The benefits over a traditional firewall relate to the Boundary Messaging knowledge of the internal structure of the enterprise. Services that can be provided based on this knowledge are:

  • 'Friendly Names' mapping. This service maps internal names which are used to partition an organizations internal mail structure to enable routing (e.g., 'juser@xxx54.corp.com') and external 'friendly names' (e.g., 'J.User@corp.com'). This approach enables the internal infrastructure to be totally hidden externally, and to have a much reduced internal visibility. This allows users a clean location independence, and allows local mail provision to be altered without affecting external connectivity. This mapping and the associated routing can be handled in both directions by the Boundary Messaging system.
  • Optimal Routing. Because the Boundary Messaging system has good knowledge of the internal configuration, it is always able to route messages efficiently and optimize the transfer of external messages directly to their final internal destinations.
  • Per user authorization. Knowledge of individual users allows the Boundary Messaging system to apply controls on a per user basis. This will enable control of access to internal and external services, with a much finer granularity than would be available with a rule based system.

Example Deployments

The Boundary Messaging model was based on observations of how large organizations were using the M-Switch. This section describes generic aspects of this type of solution, based on actual deployments. Aspects of common configurations are:

  • Primarily SMTP (Internet Mail) based. Although Isode offers X.400, the primary configurations are SMTP based, and so there is effectively an Internet Mail backbone.
  • Microsoft Exchange as the general corporate strategy for workgroup provision. While the Boundary Messaging model can be used with any workgroup products, our experience has been using it to complement Exchange.
  • Isode based Boundary Messaging is viewed as a fundamental part of the operation, and complementary to workgroup services.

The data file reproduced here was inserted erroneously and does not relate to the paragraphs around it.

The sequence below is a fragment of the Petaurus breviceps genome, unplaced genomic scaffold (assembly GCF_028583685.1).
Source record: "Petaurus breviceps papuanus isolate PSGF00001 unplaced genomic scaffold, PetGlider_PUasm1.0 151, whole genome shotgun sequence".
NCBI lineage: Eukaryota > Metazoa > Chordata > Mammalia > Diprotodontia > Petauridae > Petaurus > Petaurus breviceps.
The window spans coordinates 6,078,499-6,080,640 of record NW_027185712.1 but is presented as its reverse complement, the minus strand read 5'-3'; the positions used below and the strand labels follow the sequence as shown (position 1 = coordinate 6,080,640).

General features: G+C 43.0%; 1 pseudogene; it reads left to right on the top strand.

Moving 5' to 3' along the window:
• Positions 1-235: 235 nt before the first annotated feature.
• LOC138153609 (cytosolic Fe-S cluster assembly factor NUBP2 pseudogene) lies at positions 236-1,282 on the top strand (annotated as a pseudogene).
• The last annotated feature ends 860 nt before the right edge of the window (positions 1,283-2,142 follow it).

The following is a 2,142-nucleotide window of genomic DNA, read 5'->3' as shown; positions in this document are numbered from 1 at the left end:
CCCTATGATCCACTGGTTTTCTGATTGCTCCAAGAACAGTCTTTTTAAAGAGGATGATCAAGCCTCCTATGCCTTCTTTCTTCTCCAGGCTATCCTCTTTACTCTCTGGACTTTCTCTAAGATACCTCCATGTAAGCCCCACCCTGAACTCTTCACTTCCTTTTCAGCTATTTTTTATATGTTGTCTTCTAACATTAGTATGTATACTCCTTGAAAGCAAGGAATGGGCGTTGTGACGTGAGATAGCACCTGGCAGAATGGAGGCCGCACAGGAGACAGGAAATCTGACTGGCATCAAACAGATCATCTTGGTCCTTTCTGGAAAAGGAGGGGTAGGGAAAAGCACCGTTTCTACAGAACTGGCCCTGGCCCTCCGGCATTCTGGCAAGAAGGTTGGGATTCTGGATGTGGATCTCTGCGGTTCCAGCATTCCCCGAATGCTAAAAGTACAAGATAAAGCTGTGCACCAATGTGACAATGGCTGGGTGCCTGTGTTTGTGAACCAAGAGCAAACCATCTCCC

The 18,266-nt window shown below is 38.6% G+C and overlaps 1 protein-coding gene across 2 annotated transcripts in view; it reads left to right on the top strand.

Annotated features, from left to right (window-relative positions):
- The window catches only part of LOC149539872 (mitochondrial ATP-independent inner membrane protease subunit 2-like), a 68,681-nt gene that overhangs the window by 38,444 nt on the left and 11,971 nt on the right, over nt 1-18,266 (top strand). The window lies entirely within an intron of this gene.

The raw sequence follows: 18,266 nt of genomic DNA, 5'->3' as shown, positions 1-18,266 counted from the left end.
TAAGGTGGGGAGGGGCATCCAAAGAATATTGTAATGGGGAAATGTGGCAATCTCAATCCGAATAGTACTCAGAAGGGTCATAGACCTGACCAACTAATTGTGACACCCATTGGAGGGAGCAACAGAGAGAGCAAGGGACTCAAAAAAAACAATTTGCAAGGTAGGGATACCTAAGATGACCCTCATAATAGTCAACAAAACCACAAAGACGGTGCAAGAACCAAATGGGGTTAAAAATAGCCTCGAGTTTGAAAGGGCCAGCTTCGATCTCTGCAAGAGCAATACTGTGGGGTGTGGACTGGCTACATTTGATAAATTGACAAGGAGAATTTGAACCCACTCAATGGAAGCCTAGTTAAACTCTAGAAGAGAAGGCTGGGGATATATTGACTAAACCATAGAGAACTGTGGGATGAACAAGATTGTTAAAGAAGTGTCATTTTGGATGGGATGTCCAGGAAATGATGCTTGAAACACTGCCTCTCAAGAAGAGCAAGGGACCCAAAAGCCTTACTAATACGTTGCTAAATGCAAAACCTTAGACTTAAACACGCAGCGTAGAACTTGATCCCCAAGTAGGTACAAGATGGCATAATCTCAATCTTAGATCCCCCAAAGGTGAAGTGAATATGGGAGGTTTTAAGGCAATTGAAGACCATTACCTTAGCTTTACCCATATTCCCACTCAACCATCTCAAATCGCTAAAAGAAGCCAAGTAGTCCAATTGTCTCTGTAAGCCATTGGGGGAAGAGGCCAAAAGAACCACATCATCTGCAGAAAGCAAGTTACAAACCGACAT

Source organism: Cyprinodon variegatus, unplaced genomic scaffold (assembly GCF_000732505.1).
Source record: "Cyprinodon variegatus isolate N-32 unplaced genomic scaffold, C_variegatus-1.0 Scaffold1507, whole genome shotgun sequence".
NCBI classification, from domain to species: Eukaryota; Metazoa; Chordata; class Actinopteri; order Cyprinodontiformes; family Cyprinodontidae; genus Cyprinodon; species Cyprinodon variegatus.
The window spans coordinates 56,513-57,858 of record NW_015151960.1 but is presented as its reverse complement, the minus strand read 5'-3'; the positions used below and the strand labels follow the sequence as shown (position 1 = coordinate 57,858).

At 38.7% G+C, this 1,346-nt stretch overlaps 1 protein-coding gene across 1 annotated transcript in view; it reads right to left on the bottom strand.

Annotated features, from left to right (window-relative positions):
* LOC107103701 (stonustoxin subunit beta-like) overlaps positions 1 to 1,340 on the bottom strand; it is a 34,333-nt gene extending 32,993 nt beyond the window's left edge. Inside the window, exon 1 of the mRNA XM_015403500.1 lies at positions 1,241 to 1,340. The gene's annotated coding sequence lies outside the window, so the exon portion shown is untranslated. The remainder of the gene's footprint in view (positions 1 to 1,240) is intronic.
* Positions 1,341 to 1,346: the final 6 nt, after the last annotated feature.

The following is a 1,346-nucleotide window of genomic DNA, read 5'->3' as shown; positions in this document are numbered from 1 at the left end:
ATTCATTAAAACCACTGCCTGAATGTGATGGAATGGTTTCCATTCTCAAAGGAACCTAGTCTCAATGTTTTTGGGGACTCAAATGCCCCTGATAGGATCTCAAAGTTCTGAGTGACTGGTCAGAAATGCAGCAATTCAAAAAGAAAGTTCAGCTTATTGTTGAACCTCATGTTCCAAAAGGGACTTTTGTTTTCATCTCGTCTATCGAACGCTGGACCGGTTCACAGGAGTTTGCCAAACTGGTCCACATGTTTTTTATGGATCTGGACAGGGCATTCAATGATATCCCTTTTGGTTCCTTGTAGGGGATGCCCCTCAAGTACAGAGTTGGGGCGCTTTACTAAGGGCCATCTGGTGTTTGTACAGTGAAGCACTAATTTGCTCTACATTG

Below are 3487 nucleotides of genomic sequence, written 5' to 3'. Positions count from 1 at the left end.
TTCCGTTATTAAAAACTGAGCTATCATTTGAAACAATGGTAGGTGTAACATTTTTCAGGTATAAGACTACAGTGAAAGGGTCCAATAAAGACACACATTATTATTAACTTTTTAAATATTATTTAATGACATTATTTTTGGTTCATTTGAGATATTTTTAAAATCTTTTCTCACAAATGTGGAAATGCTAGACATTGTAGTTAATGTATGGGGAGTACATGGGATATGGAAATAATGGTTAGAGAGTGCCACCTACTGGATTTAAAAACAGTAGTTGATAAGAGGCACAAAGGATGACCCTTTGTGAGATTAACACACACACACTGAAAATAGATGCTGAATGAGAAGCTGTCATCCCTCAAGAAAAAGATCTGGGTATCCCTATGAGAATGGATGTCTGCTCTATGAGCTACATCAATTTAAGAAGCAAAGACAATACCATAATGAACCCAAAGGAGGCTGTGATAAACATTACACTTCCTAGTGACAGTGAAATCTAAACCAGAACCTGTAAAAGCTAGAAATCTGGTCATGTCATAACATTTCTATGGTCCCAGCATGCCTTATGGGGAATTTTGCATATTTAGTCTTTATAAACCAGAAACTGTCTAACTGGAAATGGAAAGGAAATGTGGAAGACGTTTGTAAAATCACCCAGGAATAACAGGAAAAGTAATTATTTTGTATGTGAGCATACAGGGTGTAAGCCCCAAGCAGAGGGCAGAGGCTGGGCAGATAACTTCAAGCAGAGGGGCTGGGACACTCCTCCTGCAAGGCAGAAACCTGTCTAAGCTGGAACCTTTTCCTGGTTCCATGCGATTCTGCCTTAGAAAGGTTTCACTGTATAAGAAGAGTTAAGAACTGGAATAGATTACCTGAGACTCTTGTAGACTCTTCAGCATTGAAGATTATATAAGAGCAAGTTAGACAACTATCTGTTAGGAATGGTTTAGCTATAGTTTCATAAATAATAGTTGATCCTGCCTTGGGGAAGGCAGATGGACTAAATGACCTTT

• Centralized registration of all users that are given external mail access. The management of the service has been handled in conjunction with centralized registration, which is integral to managing the Boundary Messaging configuration.

The typical goals of an organization adopting a Boundary Messaging approach are:

  • Separation of mailbox services and external access/interconnect.
  • Providing a 'Friendly Names' service.
  • Providing firewall services, including virus checking and anti-spam.
  • Mail authorization and controls on a per user level, possibly extending to personal Service Level Agreements (SLAs).
  • Efficient overall message routing and dispatch within the enterprise.

There are two basic ways in which the M-Switch is deployed to achieve Boundary Messaging services. Typically, there will be multiple instances of such configurations, often at widely dispersed geographical locations.

Figure 3: Single Message Switch

The simplest approach to Boundary Messaging is to deploy message switches within the enterprise. This is illustrated in Figure 3. These can be configured with knowledge of internal and external connectivity. The network level firewall is controlled to allow only message traffic to and from the Boundary Message switches. The firewall functionality is achieved by correct configuration of the message switch, to separate internal and external information. This simple approach works well, and is appropriate for many organizations.

Figure 4: Paired Message Switches

An alternate approach is to have message switches inside and outside of the organization, typically separated by a 'stub firewall' (usually a minimal network connecting the machines operating the Boundary Messaging system). This may be done with a pair of message switches, or with multiple message switches on each side of the firewall.

The advantage of this system is that the process for making configuration information available to 'internal' and 'external' message switches can systematically ensure that internal configuration information remains hidden from the outside. This approach is appropriate for organizations that need a very high level of assurance that internal configuration information remains hidden.

Directory and Boundary Messaging

Although directory services are not essential for Boundary Messaging, it is anticipated that directory services will form an integral part of most Boundary Messaging systems. The basic reason for this is that Boundary Messaging relies on access to enterprise wide information. While this can be achieved with a central database, use of directory is better for the following reasons:

  • It allows the data to be distributed naturally across the enterprise.
  • It provides for client/server data management.
  • It uses open standards (LDAP and X.500).
  • Message switches at multiple locations can cleanly share common configuration information, without the need for ad hoc replication.
  • It facilitates timely update of configuration, rather than batch processing.
  • An existing directory infrastructure can be used, and thus costs will be reduced by the sharing of a common data management resource.


This paper has introduced the concept of Boundary Messaging, which is a highly desirable approach, as it enables new value added services to be introduced over conventional firewall functionality and it replaces residual backbone functionality. Boundary Messaging is best used in conjunction with directory services for configuration management.